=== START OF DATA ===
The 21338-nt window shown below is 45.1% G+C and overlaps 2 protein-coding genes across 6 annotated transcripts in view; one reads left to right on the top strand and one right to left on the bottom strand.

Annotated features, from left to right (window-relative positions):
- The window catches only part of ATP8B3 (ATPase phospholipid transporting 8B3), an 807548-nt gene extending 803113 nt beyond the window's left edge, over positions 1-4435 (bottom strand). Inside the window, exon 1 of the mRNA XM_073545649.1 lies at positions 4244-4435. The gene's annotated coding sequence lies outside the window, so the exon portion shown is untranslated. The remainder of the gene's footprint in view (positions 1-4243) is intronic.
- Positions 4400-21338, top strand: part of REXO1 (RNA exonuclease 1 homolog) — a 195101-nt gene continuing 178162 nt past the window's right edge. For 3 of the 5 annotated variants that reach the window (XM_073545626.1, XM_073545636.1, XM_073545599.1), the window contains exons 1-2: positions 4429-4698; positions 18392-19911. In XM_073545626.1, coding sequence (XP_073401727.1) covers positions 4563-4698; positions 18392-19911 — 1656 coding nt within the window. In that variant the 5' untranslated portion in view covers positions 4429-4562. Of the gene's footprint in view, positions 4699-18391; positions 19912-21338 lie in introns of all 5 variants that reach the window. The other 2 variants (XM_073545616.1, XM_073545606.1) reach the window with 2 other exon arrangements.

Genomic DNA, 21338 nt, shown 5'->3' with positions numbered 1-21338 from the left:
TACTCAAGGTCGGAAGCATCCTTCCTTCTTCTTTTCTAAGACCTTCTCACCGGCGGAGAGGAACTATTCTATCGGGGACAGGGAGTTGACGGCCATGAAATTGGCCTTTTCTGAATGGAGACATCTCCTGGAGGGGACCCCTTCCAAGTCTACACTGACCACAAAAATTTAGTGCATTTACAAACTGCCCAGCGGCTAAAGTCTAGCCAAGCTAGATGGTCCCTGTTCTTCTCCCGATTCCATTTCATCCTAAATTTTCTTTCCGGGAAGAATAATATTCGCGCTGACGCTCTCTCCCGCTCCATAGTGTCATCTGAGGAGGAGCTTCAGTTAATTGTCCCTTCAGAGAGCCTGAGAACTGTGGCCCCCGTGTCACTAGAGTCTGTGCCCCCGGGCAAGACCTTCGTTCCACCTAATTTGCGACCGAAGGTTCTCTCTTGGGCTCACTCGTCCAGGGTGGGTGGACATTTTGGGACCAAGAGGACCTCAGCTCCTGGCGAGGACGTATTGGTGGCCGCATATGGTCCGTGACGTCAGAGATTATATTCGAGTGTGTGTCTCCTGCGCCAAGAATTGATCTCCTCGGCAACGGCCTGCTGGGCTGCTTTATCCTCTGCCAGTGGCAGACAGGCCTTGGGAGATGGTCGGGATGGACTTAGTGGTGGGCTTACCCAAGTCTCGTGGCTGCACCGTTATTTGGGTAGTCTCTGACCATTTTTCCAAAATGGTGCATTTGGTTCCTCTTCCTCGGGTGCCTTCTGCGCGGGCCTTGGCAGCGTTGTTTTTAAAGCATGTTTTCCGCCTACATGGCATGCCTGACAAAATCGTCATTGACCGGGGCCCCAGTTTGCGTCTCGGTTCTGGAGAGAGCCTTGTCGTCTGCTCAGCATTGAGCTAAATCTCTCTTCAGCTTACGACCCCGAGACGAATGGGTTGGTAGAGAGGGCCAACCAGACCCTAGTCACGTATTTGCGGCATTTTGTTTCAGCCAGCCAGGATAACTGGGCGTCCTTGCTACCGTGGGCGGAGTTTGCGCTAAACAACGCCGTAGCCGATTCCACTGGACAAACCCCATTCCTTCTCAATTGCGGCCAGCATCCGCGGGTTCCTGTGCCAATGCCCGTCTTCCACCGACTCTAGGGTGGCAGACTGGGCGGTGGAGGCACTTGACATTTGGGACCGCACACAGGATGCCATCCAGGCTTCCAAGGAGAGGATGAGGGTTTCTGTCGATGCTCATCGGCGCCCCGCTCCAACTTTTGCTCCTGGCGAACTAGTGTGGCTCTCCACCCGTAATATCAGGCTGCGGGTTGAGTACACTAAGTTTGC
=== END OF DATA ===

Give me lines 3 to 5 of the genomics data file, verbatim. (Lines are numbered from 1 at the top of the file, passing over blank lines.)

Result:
- The window catches only part of ATP8B3 (ATPase phospholipid transporting 8B3), an 807548-nt gene extending 803113 nt beyond the window's left edge, over positions 1-4435 (bottom strand). Inside the window, exon 1 of the mRNA XM_073545649.1 lies at positions 4244-4435. The gene's annotated coding sequence lies outside the window, so the exon portion shown is untranslated. The remainder of the gene's footprint in view (positions 1-4243) is intronic.
- Positions 4400-21338, top strand: part of REXO1 (RNA exonuclease 1 homolog) — a 195101-nt gene continuing 178162 nt past the window's right edge. For 3 of the 5 annotated variants that reach the window (XM_073545626.1, XM_073545636.1, XM_073545599.1), the window contains exons 1-2: positions 4429-4698; positions 18392-19911. In XM_073545626.1, coding sequence (XP_073401727.1) covers positions 4563-4698; positions 18392-19911 — 1656 coding nt within the window. In that variant the 5' untranslated portion in view covers positions 4429-4562. Of the gene's footprint in view, positions 4699-18391; positions 19912-21338 lie in introns of all 5 variants that reach the window. The other 2 variants (XM_073545616.1, XM_073545606.1) reach the window with 2 other exon arrangements.

Genomic DNA, 21338 nt, shown 5'->3' with positions numbered 1-21338 from the left: